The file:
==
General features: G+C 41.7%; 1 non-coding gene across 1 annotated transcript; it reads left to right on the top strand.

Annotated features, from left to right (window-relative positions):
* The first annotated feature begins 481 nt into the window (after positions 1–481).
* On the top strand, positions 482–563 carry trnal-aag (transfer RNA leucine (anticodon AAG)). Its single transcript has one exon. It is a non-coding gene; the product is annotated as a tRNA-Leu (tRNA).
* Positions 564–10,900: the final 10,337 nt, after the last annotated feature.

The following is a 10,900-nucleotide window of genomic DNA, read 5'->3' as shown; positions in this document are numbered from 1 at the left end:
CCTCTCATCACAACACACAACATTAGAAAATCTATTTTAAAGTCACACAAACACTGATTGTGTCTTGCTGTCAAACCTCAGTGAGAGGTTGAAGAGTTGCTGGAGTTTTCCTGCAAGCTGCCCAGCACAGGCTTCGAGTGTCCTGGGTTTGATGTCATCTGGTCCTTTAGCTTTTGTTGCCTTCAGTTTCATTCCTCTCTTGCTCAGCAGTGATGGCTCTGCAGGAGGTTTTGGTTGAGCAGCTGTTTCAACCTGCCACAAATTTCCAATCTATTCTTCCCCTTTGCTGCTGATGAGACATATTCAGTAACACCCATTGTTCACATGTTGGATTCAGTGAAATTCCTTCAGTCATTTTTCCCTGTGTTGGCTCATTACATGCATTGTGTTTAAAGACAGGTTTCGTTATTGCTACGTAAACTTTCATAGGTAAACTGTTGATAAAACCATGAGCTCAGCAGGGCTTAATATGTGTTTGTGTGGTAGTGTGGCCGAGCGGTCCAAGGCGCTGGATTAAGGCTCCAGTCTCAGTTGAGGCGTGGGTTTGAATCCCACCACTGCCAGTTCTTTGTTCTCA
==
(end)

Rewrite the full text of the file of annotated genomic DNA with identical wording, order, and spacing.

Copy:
General features: G+C 41.7%; 1 non-coding gene across 1 annotated transcript; it reads left to right on the top strand.

Annotated features, from left to right (window-relative positions):
* The first annotated feature begins 481 nt into the window (after positions 1–481).
* On the top strand, positions 482–563 carry trnal-aag (transfer RNA leucine (anticodon AAG)). Its single transcript has one exon. It is a non-coding gene; the product is annotated as a tRNA-Leu (tRNA).
* Positions 564–10,900: the final 10,337 nt, after the last annotated feature.

The following is a 10,900-nucleotide window of genomic DNA, read 5'->3' as shown; positions in this document are numbered from 1 at the left end:
CCTCTCATCACAACACACAACATTAGAAAATCTATTTTAAAGTCACACAAACACTGATTGTGTCTTGCTGTCAAACCTCAGTGAGAGGTTGAAGAGTTGCTGGAGTTTTCCTGCAAGCTGCCCAGCACAGGCTTCGAGTGTCCTGGGTTTGATGTCATCTGGTCCTTTAGCTTTTGTTGCCTTCAGTTTCATTCCTCTCTTGCTCAGCAGTGATGGCTCTGCAGGAGGTTTTGGTTGAGCAGCTGTTTCAACCTGCCACAAATTTCCAATCTATTCTTCCCCTTTGCTGCTGATGAGACATATTCAGTAACACCCATTGTTCACATGTTGGATTCAGTGAAATTCCTTCAGTCATTTTTCCCTGTGTTGGCTCATTACATGCATTGTGTTTAAAGACAGGTTTCGTTATTGCTACGTAAACTTTCATAGGTAAACTGTTGATAAAACCATGAGCTCAGCAGGGCTTAATATGTGTTTGTGTGGTAGTGTGGCCGAGCGGTCCAAGGCGCTGGATTAAGGCTCCAGTCTCAGTTGAGGCGTGGGTTTGAATCCCACCACTGCCAGTTCTTTGTTCTCA